Border Force under pressure as reports reveal low testing rates but high numbers of asbestos-positive results

Border Force under pressure as reports reveal low testing rates but high numbers of asbestos-positive results

Australian unions and anti-asbestos campaigners alike are calling for greater testing of imports into Australia after several high-profile examples of asbestos making it past border controls. 

Since the start of 2020, asbestos has been confirmed in products from building materials to engine gaskets, toy cars and even the issue-plagued Sydney ferries. 

Asbestos importation, manufacture and transportation was banned in Australia in 2003. 

One asbestos auditor who spoke with the ABC’s 7:30 explained that the product is widely available in Asia and commonly used in manufacturing due to its fire-resistant properties.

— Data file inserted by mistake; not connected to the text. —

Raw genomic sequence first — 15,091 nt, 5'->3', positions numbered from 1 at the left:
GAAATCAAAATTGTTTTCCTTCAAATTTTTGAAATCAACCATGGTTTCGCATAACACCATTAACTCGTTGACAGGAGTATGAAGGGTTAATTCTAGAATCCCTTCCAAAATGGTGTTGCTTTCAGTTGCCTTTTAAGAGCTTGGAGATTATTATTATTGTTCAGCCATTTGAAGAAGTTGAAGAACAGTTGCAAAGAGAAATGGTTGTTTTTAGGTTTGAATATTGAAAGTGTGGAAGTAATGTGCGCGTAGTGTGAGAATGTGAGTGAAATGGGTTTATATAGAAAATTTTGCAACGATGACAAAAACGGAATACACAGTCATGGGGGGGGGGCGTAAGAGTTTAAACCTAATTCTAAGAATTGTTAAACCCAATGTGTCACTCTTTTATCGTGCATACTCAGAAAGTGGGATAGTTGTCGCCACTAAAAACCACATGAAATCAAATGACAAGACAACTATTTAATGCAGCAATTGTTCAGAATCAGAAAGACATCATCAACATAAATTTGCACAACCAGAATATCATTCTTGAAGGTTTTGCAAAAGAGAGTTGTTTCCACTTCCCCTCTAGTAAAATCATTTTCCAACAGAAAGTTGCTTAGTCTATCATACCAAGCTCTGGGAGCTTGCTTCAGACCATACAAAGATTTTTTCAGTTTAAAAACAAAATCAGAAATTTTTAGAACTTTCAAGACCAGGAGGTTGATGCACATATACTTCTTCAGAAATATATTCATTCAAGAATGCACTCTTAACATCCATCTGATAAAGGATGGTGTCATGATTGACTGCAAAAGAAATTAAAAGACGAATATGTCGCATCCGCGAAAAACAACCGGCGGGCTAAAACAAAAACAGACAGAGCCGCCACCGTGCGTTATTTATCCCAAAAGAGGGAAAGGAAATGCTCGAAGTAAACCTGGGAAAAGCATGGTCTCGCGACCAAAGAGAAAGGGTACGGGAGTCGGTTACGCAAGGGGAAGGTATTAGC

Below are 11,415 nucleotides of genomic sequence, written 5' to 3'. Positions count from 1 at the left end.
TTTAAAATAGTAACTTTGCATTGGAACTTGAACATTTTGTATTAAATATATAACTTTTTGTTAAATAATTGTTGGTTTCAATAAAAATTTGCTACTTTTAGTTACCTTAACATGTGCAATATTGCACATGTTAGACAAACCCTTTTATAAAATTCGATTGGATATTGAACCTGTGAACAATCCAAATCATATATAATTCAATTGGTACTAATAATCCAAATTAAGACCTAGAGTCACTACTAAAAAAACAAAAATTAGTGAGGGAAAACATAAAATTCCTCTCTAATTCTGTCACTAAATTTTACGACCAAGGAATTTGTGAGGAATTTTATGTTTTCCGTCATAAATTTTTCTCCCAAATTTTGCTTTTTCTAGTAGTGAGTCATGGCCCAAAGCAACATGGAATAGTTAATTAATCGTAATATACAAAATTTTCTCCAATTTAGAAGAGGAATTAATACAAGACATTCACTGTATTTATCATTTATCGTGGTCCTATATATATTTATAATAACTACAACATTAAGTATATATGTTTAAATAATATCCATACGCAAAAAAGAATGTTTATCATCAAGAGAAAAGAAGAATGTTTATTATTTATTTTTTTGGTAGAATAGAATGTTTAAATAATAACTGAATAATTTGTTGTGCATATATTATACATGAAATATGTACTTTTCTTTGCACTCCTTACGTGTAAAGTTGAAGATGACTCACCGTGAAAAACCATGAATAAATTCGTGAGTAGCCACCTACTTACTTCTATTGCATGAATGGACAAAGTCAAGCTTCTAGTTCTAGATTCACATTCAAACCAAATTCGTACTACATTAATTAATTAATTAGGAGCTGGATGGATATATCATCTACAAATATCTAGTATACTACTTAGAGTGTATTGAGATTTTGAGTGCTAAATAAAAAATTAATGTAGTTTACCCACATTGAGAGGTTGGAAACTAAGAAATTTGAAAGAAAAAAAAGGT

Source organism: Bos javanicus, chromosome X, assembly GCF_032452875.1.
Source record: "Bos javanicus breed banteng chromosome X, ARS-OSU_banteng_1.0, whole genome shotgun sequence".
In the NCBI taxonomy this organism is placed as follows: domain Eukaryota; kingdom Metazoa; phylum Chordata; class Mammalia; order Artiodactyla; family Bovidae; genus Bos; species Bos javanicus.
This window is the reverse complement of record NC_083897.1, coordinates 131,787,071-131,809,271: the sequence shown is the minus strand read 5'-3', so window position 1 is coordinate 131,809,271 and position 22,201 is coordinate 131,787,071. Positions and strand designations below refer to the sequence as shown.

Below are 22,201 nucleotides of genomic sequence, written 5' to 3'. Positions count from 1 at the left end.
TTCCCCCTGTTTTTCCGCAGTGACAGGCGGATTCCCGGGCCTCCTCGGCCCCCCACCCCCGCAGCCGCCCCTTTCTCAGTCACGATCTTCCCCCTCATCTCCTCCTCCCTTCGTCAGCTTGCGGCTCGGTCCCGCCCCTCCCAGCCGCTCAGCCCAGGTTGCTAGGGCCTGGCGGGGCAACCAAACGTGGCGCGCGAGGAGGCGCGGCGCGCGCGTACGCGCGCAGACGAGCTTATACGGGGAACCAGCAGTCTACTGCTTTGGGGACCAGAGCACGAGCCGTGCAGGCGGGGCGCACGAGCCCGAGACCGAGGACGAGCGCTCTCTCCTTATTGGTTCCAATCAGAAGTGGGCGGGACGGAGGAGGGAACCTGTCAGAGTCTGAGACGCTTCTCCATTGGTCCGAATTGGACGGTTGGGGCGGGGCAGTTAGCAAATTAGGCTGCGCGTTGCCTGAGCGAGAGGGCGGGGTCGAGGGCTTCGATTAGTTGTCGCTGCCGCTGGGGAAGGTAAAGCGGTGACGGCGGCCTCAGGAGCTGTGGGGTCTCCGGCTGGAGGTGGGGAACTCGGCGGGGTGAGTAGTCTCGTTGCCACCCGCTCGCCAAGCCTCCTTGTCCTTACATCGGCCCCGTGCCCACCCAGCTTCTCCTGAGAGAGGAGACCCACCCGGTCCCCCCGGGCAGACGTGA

The Australian Council of Trades Union president Michele O’Neil says that the product still entering the country is unacceptable. 

“We know that there are products that are coming in every day undetected and that is putting everyone at risk. So we’re very concerned about the long-term health impacts of this.” 

“There is absolutely no safe level of asbestos exposure. Literally, one fibre can eventually lead to death. This is how dangerous this product is.”

Border Force Australia has been called on to increase testing rates, but figures revealed in the investigation by the national broadcaster showed that as few as four consignments were tested in March this year, all of which contained asbestos. 

A senate inquiry was undertaken in 2016, but Ms O’Neil says there’s been little meaningful progress.

“The government has ignored recommendations that came from a Senate inquiry into the importation of asbestos-related products back in 2018. It made 26 recommendations but only six have ever been implemented,” she said.

“We need a dedicated unit within Australian Border Force to look for asbestos-related products, to take serious action to stop their importation.

“We don’t have an effective system that means there is enough testing, or enough prosecution of those companies that are continuing to import products that put at risk workers who work with the products, but also everyone in the community.”

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